- Ötzi (the Iceman) (2:39) Bob Conti $0.99 1:22
- Shanf (4:37) Bob Conti $0.99 2:23
- Wapiti Azteca (4:00) Bob Conti $0.99 1:00
- Borneo (4:43) Bob Conti $0.99 1:00
- Two Tribes (3:54) Bob Conti $0.99 0:58
- Otsj (3:27) Bob Conti $0.99 2:03
- Pearling (4:08) Bob Conti $0.99 2:17
- Stelarc (3:45) Bob Conti $0.99 1:17
- Casino Ohaguro (4:37) Bob Conti $0.99 2:03
- Yaeba (1:19) Bob Conti $0.99 0:54
Shanf: Nose piercing was first recorded in the Middle East approximately 4,000 years ago. The original Hebrew word used was Shanf, which also translates as “nose-ring.”
In the 16th century, nose piercing was bought to India from the Middle East by the Mughal emperors. In India, a ring (i.e. Nath) is usually worn in the left nostril. The reason the left nostril is more commonly pierced is, in Ayurveda (i.e. Indian medicine). The piercing is believed to make childbirth easier and lessen menstrual pain. An Indian woman’s nose piercing is sometimes joined to her ear by a chain.
Wapiti Azteca: The tongue was pierced to draw blood to please the gods, and to create an altered state of consciousness so that the priest or shaman could communicate with the gods.
Borneo: Ear piercing is the oldest recorded form of piercing practiced in the world. The oldest earrings found in a grave date back to 2,500 BC in the Sumerian city of Ur, in ancient Mesopotamia.
Two Tribes: Two tribes pierce the lips with a ring, the Dogon tribe of Mali and the Nuba of Ethiopia. Among the Dogon, lip piercing has religious significance. They believe the world was created by their ancestor spirit “Noomi,” weaving thread through her teeth, but instead of thread, out came speech.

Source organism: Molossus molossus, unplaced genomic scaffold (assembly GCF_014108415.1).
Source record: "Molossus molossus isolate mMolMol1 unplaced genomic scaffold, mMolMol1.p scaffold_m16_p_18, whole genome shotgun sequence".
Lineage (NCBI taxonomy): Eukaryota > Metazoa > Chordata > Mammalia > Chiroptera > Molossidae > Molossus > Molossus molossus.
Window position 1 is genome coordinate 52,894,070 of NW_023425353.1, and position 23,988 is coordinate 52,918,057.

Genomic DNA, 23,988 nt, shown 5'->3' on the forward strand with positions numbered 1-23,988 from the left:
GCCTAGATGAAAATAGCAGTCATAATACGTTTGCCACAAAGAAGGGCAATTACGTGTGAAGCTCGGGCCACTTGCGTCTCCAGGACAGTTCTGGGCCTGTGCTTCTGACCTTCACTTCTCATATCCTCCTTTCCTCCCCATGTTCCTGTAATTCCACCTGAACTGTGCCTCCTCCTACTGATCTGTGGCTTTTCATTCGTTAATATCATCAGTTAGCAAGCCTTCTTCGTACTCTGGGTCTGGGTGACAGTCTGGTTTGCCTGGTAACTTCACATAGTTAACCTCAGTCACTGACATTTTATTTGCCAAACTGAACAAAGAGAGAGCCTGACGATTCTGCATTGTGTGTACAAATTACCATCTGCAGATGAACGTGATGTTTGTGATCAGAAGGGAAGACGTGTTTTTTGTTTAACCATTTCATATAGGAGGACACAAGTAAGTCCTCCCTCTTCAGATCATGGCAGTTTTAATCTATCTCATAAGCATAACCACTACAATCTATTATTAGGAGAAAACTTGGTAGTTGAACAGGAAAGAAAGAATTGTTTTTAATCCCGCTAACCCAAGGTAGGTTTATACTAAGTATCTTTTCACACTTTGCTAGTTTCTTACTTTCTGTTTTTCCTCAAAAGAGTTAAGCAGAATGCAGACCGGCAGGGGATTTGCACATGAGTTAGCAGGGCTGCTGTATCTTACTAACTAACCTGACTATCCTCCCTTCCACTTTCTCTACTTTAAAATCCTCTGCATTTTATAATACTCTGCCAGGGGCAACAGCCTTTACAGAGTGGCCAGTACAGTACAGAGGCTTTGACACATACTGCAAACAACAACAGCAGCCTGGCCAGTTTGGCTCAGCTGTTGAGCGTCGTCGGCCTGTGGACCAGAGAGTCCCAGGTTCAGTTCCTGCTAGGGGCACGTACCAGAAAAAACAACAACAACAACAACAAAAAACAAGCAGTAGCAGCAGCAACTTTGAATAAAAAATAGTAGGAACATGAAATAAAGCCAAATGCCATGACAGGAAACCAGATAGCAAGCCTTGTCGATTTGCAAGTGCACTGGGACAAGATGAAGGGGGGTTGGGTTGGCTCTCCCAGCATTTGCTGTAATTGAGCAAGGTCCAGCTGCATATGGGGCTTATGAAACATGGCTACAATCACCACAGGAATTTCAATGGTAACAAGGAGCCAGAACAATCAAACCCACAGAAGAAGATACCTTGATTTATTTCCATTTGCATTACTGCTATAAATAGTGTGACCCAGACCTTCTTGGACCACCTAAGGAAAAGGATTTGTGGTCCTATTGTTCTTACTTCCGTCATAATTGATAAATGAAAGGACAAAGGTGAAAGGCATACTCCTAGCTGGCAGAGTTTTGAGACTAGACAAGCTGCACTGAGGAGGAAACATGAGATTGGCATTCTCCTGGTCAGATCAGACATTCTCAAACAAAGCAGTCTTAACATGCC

Otsj: Septum piercing is particularly prevalent among warrior cultures. Otsj are usually made from the leg bones of pigs, but occasionally they are made from the tibia bones of enemies slain in battle.
Pearling: The practice comes from the pre-colonial period in the Philippines.
The best-known historical use of pearling involves the Yakuza of Japan, an organized crime syndicate whose members perform several notable types of body modification, including full body irezumi, tattooing and Yubitsume, the amputation of finger joints in penance to their superiors.
Stelarc: Performance Artist Stelios Arcadiou had a cell-cultivated ear implanted on his arm. Stelios holds the titles of Honorary Professor of Art and Robotics, Senior Research Fellow and Artist-in-Residence, MARCS Auditory Laboratories, University of Western Sydney, Australia.
Casino Ohaguro: Casino Ohaguro is a custom of dying one’s teeth black. It was most popular in Japan until the Meiji era. It proved to be beneficial in prevention of tooth decay. Traces of blackened teeth can be seen in the buried bones and haniwa (250 to 538 CE) from the Kofun period.
Yaeba: Yaeba is a term used to describe human teeth, especially upper canines, with an uncommonly fang-like appearance. In Japan it is perceived as a sign of youthfulness. Beauty is a very subjective thing and its definition changes wildly depending on who you ask. There’s no better example of this than the Japanese yaeba phenomenon. Some people in Japan think that a yaeba or snaggletooth, whose front teeth stick out or overlap, can be the cutest part of a woman.